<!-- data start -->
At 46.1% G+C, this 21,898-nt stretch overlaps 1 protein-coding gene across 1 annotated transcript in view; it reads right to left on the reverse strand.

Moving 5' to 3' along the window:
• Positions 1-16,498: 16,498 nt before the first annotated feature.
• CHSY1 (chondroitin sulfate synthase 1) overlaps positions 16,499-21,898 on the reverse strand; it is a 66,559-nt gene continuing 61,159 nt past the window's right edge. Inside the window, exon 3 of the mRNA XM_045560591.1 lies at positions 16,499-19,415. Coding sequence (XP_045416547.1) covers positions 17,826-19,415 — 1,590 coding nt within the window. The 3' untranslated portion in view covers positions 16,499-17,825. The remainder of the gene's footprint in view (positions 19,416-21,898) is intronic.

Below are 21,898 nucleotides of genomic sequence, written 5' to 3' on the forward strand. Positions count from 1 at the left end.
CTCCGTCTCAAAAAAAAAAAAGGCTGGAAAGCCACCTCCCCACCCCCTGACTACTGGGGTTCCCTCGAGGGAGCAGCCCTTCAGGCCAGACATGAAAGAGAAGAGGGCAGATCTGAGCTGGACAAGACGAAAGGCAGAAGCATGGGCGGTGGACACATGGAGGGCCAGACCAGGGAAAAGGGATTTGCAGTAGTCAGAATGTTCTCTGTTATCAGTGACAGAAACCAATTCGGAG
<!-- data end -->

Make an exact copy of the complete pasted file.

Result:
At 46.1% G+C, this 21,898-nt stretch overlaps 1 protein-coding gene across 1 annotated transcript in view; it reads right to left on the reverse strand.

Moving 5' to 3' along the window:
• Positions 1-16,498: 16,498 nt before the first annotated feature.
• CHSY1 (chondroitin sulfate synthase 1) overlaps positions 16,499-21,898 on the reverse strand; it is a 66,559-nt gene continuing 61,159 nt past the window's right edge. Inside the window, exon 3 of the mRNA XM_045560591.1 lies at positions 16,499-19,415. Coding sequence (XP_045416547.1) covers positions 17,826-19,415 — 1,590 coding nt within the window. The 3' untranslated portion in view covers positions 16,499-17,825. The remainder of the gene's footprint in view (positions 19,416-21,898) is intronic.

Below are 21,898 nucleotides of genomic sequence, written 5' to 3' on the forward strand. Positions count from 1 at the left end.
CTCCGTCTCAAAAAAAAAAAAGGCTGGAAAGCCACCTCCCCACCCCCTGACTACTGGGGTTCCCTCGAGGGAGCAGCCCTTCAGGCCAGACATGAAAGAGAAGAGGGCAGATCTGAGCTGGACAAGACGAAAGGCAGAAGCATGGGCGGTGGACACATGGAGGGCCAGACCAGGGAAAAGGGATTTGCAGTAGTCAGAATGTTCTCTGTTATCAGTGACAGAAACCAATTCGGAG